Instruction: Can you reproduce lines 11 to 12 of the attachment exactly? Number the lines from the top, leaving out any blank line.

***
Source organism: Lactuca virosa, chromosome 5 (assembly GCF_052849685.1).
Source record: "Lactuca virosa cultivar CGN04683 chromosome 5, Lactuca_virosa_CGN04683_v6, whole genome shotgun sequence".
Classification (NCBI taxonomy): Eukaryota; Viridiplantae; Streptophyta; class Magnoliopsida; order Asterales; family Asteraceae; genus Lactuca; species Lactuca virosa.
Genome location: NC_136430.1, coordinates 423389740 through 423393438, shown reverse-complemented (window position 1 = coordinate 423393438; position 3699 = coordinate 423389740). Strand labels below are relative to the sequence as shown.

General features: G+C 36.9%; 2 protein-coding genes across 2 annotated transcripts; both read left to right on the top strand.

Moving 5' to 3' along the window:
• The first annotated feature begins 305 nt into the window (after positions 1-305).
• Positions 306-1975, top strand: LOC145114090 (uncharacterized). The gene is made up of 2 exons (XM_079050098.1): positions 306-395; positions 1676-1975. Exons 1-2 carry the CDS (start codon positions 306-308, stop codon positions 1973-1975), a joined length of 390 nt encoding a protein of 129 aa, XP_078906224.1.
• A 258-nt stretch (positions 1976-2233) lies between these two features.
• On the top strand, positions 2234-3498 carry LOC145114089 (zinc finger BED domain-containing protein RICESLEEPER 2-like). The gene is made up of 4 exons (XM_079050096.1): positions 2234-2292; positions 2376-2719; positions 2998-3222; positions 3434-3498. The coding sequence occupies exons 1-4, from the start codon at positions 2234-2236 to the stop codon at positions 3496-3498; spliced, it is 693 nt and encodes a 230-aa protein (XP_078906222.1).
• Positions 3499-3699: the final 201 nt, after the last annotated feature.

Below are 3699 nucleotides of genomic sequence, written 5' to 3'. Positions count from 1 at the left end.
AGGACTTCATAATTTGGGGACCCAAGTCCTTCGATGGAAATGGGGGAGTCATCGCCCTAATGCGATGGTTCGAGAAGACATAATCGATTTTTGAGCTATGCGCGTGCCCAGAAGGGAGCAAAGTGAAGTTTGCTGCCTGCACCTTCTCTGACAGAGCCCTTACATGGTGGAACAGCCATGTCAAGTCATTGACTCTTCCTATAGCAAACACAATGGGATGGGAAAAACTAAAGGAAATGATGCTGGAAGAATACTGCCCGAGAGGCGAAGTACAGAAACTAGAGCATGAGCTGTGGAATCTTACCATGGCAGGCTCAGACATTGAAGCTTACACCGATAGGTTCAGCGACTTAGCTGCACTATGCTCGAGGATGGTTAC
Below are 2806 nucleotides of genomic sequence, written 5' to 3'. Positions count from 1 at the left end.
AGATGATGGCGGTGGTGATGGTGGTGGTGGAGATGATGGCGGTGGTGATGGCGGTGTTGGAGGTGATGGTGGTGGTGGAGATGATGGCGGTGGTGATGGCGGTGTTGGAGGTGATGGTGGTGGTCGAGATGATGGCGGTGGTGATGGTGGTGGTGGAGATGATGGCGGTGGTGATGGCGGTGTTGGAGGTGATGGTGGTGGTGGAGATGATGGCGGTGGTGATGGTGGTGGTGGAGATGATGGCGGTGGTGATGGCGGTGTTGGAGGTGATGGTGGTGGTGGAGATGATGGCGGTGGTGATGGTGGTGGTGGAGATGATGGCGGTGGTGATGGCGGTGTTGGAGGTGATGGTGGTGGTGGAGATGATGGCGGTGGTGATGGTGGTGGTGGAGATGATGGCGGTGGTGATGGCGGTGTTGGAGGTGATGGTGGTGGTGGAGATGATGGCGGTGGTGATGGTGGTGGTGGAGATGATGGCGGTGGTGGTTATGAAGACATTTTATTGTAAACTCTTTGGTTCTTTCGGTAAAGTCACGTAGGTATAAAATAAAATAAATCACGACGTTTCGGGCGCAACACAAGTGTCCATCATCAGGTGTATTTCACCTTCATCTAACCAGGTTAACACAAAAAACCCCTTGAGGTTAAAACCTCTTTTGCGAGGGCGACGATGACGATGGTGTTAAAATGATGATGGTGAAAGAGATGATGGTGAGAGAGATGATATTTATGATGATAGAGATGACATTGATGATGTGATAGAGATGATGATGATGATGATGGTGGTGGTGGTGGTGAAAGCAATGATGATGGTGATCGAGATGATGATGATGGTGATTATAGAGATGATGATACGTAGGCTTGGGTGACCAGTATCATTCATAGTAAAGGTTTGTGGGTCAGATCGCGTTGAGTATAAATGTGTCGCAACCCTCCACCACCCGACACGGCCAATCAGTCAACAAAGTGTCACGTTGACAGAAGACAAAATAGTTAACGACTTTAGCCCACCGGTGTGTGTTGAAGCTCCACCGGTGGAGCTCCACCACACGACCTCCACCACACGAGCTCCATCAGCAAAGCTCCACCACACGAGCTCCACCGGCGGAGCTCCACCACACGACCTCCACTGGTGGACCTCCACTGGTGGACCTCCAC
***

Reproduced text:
• Positions 3499-3699: the final 201 nt, after the last annotated feature.

Below are 3699 nucleotides of genomic sequence, written 5' to 3'. Positions count from 1 at the left end.